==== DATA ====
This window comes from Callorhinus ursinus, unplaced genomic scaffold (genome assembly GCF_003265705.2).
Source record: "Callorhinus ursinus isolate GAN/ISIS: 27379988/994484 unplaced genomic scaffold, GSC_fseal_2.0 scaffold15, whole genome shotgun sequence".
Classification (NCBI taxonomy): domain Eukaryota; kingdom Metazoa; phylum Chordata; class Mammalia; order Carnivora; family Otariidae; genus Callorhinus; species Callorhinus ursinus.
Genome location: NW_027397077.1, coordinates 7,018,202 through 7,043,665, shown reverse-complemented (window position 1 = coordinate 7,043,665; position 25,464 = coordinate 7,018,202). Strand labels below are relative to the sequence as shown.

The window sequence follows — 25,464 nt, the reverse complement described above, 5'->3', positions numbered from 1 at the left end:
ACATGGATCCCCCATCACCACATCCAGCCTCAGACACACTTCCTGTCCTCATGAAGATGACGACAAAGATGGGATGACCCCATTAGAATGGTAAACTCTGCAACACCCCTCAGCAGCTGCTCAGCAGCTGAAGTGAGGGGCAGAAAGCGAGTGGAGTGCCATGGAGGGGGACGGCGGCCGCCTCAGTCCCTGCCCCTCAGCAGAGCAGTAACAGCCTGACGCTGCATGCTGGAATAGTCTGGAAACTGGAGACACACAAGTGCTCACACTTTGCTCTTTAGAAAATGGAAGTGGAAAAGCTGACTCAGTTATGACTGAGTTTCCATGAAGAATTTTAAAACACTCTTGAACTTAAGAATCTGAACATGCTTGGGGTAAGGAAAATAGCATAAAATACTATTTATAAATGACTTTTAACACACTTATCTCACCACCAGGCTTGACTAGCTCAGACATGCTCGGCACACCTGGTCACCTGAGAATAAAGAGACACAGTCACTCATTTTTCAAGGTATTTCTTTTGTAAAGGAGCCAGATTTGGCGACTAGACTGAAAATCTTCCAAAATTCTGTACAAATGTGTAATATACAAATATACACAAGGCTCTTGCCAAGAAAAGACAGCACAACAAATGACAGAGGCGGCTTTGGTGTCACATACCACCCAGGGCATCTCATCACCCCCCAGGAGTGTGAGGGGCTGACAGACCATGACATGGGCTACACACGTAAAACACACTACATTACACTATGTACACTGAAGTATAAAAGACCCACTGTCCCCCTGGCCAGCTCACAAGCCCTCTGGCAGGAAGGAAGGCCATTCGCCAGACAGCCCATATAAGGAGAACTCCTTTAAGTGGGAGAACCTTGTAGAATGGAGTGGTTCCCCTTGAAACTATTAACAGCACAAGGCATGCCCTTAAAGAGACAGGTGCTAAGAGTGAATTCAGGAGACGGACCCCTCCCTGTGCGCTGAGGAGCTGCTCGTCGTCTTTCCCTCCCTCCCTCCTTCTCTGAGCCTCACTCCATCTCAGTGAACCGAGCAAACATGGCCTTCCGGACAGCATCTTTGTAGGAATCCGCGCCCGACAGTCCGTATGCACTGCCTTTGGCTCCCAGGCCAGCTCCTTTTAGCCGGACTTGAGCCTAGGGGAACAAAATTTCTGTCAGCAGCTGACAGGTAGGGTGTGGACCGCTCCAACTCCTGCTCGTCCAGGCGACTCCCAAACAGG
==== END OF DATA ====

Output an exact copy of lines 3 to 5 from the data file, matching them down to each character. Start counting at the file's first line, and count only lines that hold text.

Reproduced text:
Classification (NCBI taxonomy): domain Eukaryota; kingdom Metazoa; phylum Chordata; class Mammalia; order Carnivora; family Otariidae; genus Callorhinus; species Callorhinus ursinus.
Genome location: NW_027397077.1, coordinates 7,018,202 through 7,043,665, shown reverse-complemented (window position 1 = coordinate 7,043,665; position 25,464 = coordinate 7,018,202). Strand labels below are relative to the sequence as shown.

The window sequence follows — 25,464 nt, the reverse complement described above, 5'->3', positions numbered from 1 at the left end: